Goatwhore needs no introduction. For 20 years, they have stood at the helm of the American extreme metal scene and put forth album after album of marvelously blistering blackness. Their latest release, Vengeful Ascension, is the band at its most adventurous, divisive and focused. We talked to vocalist Ben Falgoust about evolution, religion and the progress of the underground metal scene.
Congrats on the new album–I just saw that it’s doing really well on all of the charts!
Ben Falgoust: Awesome! Thank you.
Did you guys try to do anything specifically different this time around?
Ben: Just the recording process and where we recorded at. That’s the main thing that we’ve done differently. Music-wise, we’re kind of doing the same thing. Not necessarily the same thing we’ve always done, because I feel like there’s an evolution process and individually, each member has evolved and gotten better at what they do. Also, involved in that, as a whole, as a band, that would create the ability to write better together. I think everything evolves and moves in that fashion. Basically, we decided on this record to go with a different producer/engineer and different studio and take a different approach. Some of the guys wanted to do different things. Zack wanted to do some different things with his drums and take a different path. So, instead of trying to split it up and go to all of these different studios, especially with budgets involved and not being able to fully do that, we just decided to take a whole different path altogether. That was the biggest thing. I think, in a way, that assists in some ways, as well. It’s a new environment. Puts us out of our comfort zone. Puts us in a different kind of zone to focus on the music a little different. A different person in there as the engineer/producer having a different opinion and approach to our music than before when we were dealing with Erik Rutan.
Shakes things up, huh?
Ben: Yeah, I think sometimes you need it. I mean, there was nothing wrong with the last 4 times we went to Rutan. I just think it was time for us to take a different step and go down a different path in general. Every time you need some difference there. Sometimes the change can be good and sometimes the change can be bad. I think it kind of benefitted us in certain ways.
Yeah, I’d definitely say so! Personally, what are you most proud of regarding this new record?
Ben: I’m proud of every element of it, you know? I like looking back at all of the records because I definitely don’t shun any record. I see it as an evolution process and I understand, from the first record to now, how we’ve all evolved as musicians and as a band. To see the changes. If you look at Sammy and Zack and you look from A Haunting Curse ‘til now, because that’s when Zack got in the band, you can see how they’ve evolved as musicians and how they’ve worked together and molded things together in the writing concepts. I’m really stoked about things like that. Actually seeing an evolution process and a growth within the band. Seeing how people work together and how they evolve together and how they bounce off of each other with their influences and everything. How it all flows out like that. I think that’s one of the biggest elements that I like taking notice of.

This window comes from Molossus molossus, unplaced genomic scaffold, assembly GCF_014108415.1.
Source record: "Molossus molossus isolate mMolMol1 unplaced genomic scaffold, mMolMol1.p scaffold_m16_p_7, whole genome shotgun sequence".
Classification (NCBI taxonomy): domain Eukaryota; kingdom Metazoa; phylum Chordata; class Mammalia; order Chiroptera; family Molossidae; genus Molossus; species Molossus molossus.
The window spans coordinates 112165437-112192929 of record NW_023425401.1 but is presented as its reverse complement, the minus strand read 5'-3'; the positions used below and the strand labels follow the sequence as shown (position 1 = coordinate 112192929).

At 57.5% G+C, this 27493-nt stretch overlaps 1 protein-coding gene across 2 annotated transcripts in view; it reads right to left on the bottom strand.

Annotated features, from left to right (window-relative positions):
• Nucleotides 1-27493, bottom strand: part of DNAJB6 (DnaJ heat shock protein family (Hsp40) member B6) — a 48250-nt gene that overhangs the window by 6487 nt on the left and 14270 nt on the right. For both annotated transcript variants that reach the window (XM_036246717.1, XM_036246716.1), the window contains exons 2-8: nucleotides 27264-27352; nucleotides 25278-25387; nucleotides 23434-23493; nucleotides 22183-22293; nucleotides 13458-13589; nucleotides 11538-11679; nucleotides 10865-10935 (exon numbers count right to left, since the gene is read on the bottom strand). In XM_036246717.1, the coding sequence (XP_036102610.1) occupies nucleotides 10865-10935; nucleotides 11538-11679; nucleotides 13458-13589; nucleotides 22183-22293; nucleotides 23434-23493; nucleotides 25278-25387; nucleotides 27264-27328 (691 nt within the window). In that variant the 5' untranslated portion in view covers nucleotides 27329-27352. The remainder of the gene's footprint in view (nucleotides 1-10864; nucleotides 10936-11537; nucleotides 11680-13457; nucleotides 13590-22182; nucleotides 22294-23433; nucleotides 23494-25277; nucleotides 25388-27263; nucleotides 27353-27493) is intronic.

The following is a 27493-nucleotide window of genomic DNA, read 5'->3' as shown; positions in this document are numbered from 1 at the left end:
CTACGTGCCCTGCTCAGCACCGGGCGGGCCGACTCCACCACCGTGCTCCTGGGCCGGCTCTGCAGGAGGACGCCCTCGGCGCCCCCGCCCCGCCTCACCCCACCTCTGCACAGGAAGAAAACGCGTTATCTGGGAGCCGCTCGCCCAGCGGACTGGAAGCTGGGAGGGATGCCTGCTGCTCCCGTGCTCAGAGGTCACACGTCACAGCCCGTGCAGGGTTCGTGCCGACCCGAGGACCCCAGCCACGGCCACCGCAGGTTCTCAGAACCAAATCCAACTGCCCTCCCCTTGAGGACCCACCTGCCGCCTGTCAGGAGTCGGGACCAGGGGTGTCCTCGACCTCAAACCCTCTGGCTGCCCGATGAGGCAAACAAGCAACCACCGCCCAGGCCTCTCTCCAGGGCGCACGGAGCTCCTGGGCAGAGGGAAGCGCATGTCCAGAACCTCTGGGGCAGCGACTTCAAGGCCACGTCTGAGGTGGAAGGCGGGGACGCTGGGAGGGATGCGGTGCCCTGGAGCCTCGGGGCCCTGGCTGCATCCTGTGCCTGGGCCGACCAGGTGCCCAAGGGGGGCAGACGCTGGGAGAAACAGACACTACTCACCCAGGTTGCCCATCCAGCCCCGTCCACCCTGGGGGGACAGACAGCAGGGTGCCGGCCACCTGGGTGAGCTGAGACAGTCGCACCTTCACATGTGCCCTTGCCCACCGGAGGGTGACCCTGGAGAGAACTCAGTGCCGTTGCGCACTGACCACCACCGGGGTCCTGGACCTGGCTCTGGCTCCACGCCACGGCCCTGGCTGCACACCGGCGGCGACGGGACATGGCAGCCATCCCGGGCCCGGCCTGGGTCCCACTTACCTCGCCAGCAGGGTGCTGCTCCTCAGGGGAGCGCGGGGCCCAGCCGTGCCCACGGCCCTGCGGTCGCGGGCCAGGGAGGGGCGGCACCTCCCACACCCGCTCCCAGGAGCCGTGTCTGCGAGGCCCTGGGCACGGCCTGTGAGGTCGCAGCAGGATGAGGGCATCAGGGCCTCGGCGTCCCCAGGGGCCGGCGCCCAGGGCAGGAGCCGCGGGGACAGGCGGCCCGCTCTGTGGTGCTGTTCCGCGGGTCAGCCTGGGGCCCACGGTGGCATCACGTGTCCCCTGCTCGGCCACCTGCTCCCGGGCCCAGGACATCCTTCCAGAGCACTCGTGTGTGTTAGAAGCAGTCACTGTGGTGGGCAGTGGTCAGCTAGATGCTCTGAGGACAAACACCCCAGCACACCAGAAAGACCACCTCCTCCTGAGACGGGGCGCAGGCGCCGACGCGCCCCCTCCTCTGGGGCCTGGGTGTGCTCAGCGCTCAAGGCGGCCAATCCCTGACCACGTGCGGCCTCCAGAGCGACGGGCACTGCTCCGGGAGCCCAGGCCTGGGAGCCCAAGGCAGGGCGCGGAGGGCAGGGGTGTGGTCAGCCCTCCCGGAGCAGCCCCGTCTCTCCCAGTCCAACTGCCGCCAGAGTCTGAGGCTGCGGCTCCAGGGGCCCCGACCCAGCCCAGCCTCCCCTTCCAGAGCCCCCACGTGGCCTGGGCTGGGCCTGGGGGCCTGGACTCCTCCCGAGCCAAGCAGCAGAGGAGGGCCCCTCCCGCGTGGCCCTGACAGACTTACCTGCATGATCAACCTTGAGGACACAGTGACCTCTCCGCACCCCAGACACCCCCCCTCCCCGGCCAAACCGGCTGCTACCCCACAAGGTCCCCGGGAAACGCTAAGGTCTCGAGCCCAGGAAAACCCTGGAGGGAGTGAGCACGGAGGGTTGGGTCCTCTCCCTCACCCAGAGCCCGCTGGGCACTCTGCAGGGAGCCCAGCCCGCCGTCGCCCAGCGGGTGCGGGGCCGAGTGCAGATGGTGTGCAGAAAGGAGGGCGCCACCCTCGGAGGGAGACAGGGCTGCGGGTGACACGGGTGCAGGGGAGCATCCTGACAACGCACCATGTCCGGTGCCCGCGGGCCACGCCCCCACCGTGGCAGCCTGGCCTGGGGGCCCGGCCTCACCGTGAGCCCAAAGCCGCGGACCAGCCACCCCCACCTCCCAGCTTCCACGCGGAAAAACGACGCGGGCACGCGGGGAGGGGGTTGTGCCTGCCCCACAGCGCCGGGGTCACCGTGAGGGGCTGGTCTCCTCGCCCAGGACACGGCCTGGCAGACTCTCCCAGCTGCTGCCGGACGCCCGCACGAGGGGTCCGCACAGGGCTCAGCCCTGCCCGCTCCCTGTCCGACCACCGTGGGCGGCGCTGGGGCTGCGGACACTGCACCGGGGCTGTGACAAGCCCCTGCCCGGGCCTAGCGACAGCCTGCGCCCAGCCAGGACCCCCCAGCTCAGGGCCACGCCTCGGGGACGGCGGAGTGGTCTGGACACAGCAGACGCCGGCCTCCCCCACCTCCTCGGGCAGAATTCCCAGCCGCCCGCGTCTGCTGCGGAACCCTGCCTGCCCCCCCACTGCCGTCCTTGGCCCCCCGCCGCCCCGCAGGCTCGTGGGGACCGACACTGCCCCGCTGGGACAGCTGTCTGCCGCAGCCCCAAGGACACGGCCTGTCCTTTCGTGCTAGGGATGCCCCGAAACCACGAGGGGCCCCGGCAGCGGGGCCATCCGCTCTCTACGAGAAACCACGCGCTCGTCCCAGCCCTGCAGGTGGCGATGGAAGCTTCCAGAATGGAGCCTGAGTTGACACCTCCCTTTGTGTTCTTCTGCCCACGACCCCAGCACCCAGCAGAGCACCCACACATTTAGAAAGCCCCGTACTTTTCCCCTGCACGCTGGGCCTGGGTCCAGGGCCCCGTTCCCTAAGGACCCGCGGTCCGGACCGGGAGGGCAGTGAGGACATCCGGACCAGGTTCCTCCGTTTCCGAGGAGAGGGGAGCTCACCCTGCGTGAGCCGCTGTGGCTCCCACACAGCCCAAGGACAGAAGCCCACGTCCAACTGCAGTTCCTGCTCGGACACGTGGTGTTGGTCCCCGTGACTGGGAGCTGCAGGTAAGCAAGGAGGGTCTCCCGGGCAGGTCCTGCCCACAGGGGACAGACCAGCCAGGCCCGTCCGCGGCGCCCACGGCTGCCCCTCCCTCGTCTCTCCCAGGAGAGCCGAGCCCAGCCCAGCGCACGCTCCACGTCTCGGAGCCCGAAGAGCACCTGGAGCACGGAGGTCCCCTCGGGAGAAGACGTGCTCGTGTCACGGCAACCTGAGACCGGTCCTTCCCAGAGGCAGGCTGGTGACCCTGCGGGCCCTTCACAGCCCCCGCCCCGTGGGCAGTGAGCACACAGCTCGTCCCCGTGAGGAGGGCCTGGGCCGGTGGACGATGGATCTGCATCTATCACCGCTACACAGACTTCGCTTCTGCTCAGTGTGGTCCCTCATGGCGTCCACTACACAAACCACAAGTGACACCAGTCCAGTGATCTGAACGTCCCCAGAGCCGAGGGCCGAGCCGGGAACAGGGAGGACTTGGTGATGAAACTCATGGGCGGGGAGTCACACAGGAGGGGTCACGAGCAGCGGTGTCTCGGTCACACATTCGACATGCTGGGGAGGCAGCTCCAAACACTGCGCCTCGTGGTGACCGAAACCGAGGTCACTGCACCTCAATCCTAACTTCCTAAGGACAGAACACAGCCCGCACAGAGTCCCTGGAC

Consistently releasing records for almost 20 years now, how do you keep things from stagnating?
Ben: You know what? I’m not really sure about that. You just kind of go with the flow. You got four different personalities. You got four different individuals in the band. You’re going to have some moments of tension and stuff like that. It’s just a given–especially being on the road in a van. There’s six people in the van and you’re out there for six to eight months in a year. It can kind of wear on you. I think when we come home we take a break from everything for a couple of weeks and suddenly you have that fire back in there. Zack is a little younger than me and Sammy–and James as well. I think having that distance in age benefits and keeps the flame alive. We all share the same things that we’re all into, but you have everybody’s different opinion and influence on everything that they listen to. We all listen to Judas Priest, but how we all take it in is an individual perspective. I think there’s a little bit of competitive edge being in a band. The fact that there are so many bands out there. You’re doing stuff and sometimes when you are writing, maybe in the subconscious, you’re like, “You know, some of us are getting older. We have to keep up with the younger men!” We have to be able to match what they do. I don’t think it’s something that we focus on, but I do think it’s more of a subconscious thing that sits in the back of your head as you get a little older and newer bands come up and you see some of the abilities these younger people have. It’s pretty incredible. I really can’t say anything bad about a lot of new bands. There are so many new bands that are doing impressive things. The only thing I hope is that they keep going on and keep that metal flag alive and moving forward. I think that’s what doesn’t make it stagnant. When we were younger and would listen to things and how they influenced us and how we perceived it to now, being a little older, and going back–actually full-circle going back to things we were influenced by–you can see different elements as an evolved musician. You see different things. Instead of being younger and being like, “This is fuckin’ awesome! It’s heavy!” and drinking beer and having a good time and doing crazy shit, you get a little older and notice elements in it a little more and you’re like, “Wow, I didn’t really notice that.” You’re full-circle with it and you take those elements in and it becomes an influence, as well. You have those bastard influences across the board with every member and they mold together and create what it is now.
H.P. Lovecraft and ‘Paradise Lost’ inspired a lot of the lyrics on this album, For you, is it always literature that inspires your writing?